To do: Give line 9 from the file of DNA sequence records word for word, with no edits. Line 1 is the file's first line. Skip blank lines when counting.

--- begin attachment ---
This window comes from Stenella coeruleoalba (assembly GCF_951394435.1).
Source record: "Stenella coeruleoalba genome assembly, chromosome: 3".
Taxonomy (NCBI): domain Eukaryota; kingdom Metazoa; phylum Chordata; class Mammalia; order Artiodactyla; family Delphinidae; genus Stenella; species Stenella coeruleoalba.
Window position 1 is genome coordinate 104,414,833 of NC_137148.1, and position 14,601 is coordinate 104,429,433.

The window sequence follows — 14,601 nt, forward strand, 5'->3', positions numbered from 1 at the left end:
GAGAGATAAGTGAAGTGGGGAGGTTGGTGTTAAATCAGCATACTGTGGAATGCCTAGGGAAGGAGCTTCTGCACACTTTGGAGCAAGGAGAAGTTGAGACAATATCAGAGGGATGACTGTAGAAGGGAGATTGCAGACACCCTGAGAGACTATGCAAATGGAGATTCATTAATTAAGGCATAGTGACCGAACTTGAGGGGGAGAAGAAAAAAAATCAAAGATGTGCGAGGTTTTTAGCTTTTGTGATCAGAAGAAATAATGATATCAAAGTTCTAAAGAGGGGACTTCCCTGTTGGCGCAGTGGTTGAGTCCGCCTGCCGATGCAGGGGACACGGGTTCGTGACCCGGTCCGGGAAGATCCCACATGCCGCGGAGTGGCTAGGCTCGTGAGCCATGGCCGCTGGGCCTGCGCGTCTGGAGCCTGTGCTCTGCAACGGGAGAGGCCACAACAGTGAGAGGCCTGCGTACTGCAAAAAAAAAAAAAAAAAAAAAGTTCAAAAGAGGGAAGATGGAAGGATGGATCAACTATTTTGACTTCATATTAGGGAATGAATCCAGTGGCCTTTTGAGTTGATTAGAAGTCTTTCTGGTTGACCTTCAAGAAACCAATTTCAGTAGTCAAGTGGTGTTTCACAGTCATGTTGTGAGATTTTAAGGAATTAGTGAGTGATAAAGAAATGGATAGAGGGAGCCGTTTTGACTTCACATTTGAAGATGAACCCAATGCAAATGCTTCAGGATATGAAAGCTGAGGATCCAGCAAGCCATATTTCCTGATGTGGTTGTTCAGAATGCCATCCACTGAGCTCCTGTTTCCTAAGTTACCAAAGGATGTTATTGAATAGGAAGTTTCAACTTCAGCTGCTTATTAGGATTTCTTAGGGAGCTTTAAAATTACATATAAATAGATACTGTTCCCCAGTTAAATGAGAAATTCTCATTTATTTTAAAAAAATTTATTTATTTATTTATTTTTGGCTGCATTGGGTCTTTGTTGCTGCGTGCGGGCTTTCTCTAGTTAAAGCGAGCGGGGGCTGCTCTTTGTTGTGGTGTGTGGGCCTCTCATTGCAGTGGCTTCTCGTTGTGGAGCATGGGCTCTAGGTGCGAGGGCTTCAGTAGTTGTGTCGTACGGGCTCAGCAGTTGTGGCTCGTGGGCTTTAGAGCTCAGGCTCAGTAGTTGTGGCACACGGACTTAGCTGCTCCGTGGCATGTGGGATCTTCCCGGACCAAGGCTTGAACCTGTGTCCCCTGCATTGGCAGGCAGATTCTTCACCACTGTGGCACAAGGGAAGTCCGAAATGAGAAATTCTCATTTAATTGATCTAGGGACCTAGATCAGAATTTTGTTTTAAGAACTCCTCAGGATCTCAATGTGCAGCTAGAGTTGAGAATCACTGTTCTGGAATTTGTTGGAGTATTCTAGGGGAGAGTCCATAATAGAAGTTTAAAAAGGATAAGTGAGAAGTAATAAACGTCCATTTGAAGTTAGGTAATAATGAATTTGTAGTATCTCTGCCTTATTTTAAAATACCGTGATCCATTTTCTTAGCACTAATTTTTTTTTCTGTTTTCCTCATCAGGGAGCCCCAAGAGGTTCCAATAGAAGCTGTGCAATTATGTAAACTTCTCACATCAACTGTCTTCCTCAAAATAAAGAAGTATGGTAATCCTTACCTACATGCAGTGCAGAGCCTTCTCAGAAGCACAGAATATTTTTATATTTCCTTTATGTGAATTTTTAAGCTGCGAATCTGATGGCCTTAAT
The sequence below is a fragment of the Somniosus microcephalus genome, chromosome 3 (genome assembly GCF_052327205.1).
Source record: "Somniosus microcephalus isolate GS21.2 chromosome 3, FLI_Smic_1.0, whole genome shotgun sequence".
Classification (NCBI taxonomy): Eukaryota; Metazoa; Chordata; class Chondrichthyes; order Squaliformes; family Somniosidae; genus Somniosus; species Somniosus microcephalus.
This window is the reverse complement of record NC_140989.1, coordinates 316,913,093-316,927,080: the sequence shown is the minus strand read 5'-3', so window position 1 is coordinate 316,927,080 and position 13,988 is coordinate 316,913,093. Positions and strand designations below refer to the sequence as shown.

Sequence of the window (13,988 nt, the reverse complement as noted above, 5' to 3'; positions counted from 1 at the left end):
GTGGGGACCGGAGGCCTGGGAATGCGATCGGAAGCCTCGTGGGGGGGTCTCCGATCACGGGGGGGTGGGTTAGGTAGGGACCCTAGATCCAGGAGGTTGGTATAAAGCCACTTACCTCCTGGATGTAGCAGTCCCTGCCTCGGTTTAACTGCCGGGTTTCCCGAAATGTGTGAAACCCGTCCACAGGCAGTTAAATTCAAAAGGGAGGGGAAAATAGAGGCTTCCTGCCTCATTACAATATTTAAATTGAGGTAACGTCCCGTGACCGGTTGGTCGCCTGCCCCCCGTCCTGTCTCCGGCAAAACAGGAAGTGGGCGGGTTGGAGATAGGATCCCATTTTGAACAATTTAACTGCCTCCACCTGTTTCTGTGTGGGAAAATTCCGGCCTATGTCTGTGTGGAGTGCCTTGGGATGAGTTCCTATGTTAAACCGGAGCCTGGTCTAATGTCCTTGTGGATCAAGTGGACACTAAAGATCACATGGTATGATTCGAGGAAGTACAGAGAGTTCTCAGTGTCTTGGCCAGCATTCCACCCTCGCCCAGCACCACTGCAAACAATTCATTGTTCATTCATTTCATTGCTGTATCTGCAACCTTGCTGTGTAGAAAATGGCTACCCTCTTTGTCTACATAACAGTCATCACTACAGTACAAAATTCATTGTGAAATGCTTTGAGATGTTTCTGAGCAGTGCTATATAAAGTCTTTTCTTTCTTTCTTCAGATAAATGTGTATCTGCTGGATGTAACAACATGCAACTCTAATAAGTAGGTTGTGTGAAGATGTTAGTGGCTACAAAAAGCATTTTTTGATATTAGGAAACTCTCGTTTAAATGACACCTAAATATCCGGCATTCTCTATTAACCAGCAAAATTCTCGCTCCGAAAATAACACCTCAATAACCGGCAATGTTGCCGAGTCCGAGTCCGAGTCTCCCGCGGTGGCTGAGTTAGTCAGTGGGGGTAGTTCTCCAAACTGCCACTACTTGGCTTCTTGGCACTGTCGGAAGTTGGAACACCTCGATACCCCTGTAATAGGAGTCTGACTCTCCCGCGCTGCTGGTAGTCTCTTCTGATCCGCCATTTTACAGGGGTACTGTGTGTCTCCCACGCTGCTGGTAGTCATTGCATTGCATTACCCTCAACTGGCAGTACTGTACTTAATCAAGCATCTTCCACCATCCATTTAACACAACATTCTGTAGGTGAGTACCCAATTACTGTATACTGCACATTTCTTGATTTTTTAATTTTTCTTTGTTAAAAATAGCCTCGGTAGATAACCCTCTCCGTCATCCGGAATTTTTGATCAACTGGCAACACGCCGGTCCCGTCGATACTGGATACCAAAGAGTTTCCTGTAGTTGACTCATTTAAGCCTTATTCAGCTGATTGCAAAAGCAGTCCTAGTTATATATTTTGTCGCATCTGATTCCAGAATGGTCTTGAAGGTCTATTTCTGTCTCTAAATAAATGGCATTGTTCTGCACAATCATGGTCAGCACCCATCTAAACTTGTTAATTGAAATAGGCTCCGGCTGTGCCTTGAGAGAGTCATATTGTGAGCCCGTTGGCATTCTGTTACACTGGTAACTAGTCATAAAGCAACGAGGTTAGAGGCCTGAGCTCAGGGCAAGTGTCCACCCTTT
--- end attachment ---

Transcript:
Classification (NCBI taxonomy): Eukaryota; Metazoa; Chordata; class Chondrichthyes; order Squaliformes; family Somniosidae; genus Somniosus; species Somniosus microcephalus.